BY Pablo Larios in Interviews | 10 NOV 13
Featured in
Issue 12

Wiener Gruppe II: Gerhard Rühm

An interview with Gerhard Rühm

BY Pablo Larios in Interviews | 10 NOV 13

Leseinseln 1/4, 2011, collage, newspaper clippings on white and black cardboard, 70 × 50 cm (courtesy: Christine König Galerie, Vienna)

PABLO LARIOS How closely linked are the sound poems and ‘typo-collages’ in your work? Did one progress from the other, or did you pursue these simultaneously?

GERHARD RÜHM Fundamentally speaking, I tend to distinguish between visual and aural poetry. Sound poems, by their very nature, have to do with the human voice, and thus require acoustic reproduction. I wrote my first sound poems in 1952, stimulated on the one hand by the expressive, extremely concise short music pieces of Anton Webern, on the other by the prevailing Informel painting movement. Sound can also be visualized through script, just as how one can interpret smaller and bigger letters as stronger and weaker tones. Their arrangement on a surface, and the suspension of linear notation, gives way to further possible differentiation. In the mid 1950s I was producing images using letters, as well as visual word constellations. My text works were first shown in Gallery Würthle, Vienna, in 1958. In the ’60s, with the technical possibilities of the broadcasting studio, I further developed spoken sound poems, some of which were released on record. To this day I have continued to make auditory as well as visual sound poems.

PL You once suggested that transnationality is an important aspect in the Concrete movements, including poetry. Yet for your visual collages, as well as your concrete poetry, you frequently use local and regional elements – Viennese dialect, for example, or Austrian and German newspapers. How would you describe the relationship between these two impulses in your work? Are they in conflict with one another?

GR Even though ‘concrete poetry’ was a special concern of mine, particularly in the ’50s and ’60s but also still to this day, language has always interested me in all its forms and possibilities of expression. Hence the breadth and variety of my output. Everything is interconnected: auditory poetry has musical parameters with all sorts of points of transit to music, and visual poetry has completely pictorial aspects – from handwriting to design. Consequently, sound poetry in particular, compared to semantic literature, has the advantage that it does not need translation – it has a way of communicating directly, similar to music. The individual sounds of speech have characteristic, internationally intelligible qualities of expression.

Stage plan for the second literarisches cabaret, 1959 (courtesy: Literaturarchiv der Österreichischen Nationalbibliothek/ Sammlung Hermann Hendrich)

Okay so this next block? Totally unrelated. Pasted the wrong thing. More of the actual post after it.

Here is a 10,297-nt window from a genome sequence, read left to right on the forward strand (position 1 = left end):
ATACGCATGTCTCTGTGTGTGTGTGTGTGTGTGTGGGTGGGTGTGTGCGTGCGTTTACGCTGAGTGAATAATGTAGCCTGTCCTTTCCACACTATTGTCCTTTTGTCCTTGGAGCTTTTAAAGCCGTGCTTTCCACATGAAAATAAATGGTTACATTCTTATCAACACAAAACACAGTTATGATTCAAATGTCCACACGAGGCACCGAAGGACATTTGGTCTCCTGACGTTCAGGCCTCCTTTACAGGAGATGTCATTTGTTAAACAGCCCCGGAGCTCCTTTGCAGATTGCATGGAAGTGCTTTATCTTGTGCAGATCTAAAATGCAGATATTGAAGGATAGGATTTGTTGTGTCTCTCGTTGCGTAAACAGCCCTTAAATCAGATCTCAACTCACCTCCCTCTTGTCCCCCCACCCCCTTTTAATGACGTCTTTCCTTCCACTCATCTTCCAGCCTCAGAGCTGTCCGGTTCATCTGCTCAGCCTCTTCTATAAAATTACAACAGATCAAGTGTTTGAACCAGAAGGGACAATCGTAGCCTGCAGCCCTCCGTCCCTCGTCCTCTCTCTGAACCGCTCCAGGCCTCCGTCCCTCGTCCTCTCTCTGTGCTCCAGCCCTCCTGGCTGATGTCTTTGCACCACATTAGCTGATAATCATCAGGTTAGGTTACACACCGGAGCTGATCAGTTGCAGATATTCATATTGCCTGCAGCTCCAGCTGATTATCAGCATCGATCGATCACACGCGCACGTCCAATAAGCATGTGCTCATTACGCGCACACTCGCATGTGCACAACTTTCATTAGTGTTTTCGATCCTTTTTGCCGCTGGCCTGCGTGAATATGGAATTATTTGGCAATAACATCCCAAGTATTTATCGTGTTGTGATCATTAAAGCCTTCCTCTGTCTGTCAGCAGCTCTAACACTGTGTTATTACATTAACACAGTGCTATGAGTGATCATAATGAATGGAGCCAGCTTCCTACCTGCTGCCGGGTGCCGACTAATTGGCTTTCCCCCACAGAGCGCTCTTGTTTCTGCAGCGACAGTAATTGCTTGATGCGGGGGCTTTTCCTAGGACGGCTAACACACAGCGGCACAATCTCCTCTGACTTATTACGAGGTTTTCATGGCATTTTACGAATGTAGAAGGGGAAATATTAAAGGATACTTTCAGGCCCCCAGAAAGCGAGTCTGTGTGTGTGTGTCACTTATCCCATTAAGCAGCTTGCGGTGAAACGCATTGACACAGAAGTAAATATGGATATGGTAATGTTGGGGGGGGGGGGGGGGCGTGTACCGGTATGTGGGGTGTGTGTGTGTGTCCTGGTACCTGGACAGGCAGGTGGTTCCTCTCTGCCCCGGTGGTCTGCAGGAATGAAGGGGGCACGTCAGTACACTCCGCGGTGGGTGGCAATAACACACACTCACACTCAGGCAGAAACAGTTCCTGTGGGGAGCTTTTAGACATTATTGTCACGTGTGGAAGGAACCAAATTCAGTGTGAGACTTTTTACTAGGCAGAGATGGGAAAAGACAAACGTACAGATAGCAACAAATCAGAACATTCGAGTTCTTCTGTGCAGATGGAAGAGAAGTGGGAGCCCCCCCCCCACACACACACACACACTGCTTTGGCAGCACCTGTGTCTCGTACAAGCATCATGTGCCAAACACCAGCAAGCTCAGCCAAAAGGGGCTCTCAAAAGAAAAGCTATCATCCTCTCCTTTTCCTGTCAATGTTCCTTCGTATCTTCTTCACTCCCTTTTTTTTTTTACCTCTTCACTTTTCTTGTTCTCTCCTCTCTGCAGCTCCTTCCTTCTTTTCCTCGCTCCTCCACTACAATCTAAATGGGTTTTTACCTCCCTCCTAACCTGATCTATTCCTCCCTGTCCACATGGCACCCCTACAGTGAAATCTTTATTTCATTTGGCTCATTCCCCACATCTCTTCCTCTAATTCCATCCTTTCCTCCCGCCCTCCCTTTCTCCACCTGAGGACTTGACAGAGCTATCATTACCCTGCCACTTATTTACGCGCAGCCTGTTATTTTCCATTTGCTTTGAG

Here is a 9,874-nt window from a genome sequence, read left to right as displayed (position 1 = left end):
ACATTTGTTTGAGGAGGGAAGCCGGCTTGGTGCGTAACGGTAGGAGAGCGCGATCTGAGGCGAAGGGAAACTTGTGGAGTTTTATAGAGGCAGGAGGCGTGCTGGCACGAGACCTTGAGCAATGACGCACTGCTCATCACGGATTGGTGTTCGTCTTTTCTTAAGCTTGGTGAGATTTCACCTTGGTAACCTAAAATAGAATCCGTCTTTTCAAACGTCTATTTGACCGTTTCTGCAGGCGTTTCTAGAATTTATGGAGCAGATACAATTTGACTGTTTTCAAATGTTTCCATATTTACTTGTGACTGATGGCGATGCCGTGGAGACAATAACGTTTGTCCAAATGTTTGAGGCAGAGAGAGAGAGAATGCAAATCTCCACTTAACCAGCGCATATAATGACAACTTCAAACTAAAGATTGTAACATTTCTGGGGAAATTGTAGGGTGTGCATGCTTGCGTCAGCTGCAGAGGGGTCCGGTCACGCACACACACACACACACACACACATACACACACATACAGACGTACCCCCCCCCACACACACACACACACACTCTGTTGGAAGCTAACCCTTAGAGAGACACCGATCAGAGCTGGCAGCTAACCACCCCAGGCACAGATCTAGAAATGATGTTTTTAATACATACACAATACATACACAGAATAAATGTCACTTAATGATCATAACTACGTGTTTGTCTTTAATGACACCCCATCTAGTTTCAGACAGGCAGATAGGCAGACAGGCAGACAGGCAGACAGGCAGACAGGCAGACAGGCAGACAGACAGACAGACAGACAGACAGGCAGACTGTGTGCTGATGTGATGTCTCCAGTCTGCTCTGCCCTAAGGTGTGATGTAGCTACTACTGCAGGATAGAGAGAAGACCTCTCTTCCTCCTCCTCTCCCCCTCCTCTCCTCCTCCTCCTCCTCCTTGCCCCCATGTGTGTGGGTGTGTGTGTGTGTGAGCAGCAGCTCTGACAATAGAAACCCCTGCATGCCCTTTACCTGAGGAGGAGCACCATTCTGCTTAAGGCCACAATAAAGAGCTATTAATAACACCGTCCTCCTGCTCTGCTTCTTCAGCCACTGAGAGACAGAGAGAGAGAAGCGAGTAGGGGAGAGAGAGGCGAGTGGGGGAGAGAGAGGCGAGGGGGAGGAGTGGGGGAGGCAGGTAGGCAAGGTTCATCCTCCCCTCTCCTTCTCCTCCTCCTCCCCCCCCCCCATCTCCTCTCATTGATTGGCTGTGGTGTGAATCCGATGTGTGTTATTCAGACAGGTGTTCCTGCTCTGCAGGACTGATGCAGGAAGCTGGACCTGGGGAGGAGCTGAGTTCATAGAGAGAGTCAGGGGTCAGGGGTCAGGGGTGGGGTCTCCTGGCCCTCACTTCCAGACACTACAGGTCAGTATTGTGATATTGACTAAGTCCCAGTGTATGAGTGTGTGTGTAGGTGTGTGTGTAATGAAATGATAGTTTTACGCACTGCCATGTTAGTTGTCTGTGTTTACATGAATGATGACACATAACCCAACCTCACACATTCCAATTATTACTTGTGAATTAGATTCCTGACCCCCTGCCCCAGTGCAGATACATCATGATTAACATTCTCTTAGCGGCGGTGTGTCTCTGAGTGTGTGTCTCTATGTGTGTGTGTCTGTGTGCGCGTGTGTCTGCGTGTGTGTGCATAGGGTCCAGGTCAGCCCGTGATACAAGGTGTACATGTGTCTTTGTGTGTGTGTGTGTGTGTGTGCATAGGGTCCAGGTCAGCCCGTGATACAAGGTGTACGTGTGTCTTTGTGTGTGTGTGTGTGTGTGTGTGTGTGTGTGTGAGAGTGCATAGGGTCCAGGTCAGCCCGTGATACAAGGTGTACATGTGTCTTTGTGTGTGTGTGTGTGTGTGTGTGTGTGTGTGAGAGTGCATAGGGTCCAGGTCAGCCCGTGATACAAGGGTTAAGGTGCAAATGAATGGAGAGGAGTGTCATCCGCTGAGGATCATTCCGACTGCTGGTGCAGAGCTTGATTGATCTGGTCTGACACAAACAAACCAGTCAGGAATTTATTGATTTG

PL Did visual concerns play a central role for the Wiener Gruppe?

GR For H. C. Artmann and Konrad Bayer poetry’s visual aspects played a subordinate role. For Oswald Wiener these visual aspects were intermittently relevant. For Friedrich Achleitner and me, on the other hand, visuals have always had a special significance. Particularly since my own work cannot be imagined without the visual and the auditory aspects of poetry.

PL There were several connecting points between the Wiener Gruppe and the Actionists.

GR We had friendly relations to the Viennese Actionists, who formed somewhat later, in the ’60s. They were based on related objectives that occasionally led to collaborations and joint events.

Lili, 1986, pencil on sheet music, 6 sheets, 34 × 27 cm (courtesy: Literaturarchiv der Österreichischen Nationalbibliothek/ Sammlung Hermann Hendrich)

PL You are also a classically trained musican. Did your musical influences include avant-garde movements such as the twelve-tone technique, or Austrian composers such as Hanns Jelinek? And were you also influenced by subsequent movements, such as Jazz and Pop music?

GR The tradition of twelve-tone music in Vienna was barely alive save for a few Schönberg students, who survived the Nazi regime by ‘inner emigration’. One could inform oneself privately though only in broad strokes. Josef Matthias Hauer continued to live in Vienna, reclusively until 1959. He taught me his deeply personal version of the twelve-tone technique. Only a few – those of us who were hungry for knowledge – were interested in such things. At the time, in Austria, we were thought of as devious, and were actively suppressed by the state. I got to know Hans Jelinek personally and remember him as a pleasant and approachable person. His twelve-tone compositions, however, did not entirely convince me.

Excitement about jazz was widespread among our circles. At the Vienna Academy of Music, where I studied at that time, jazz was not welcome, and even officially forbidden. But thanks to the American Information Center, where one could take out jazz records, we were soon in the know about the most important jazz movements and figures.

PL How well known were movements such as Dada and Surrealism, or figures like Hugo Ball or Kurt Schwitters, and how accessible were their works?

GR After World War II, we had to arduously rediscover the classics of modernism, which had been persecuted and ostracized during the barbaric Nazi dictatorship. Finding something pertinent in a second-hand shop was a godsend. New editions of expressionist or surrealist literature, if they were even available, were often only selectively published within anthologies and often came into our hands late. In libraries works of this type were barely to be found.
Translated by Yael Salomonowitz

Gerhard Rühm is an Austrian writer and artist and a founding member of the Wiener Gruppe.

Pablo Larios is an editor and writer. He lives in Berlin, Germany.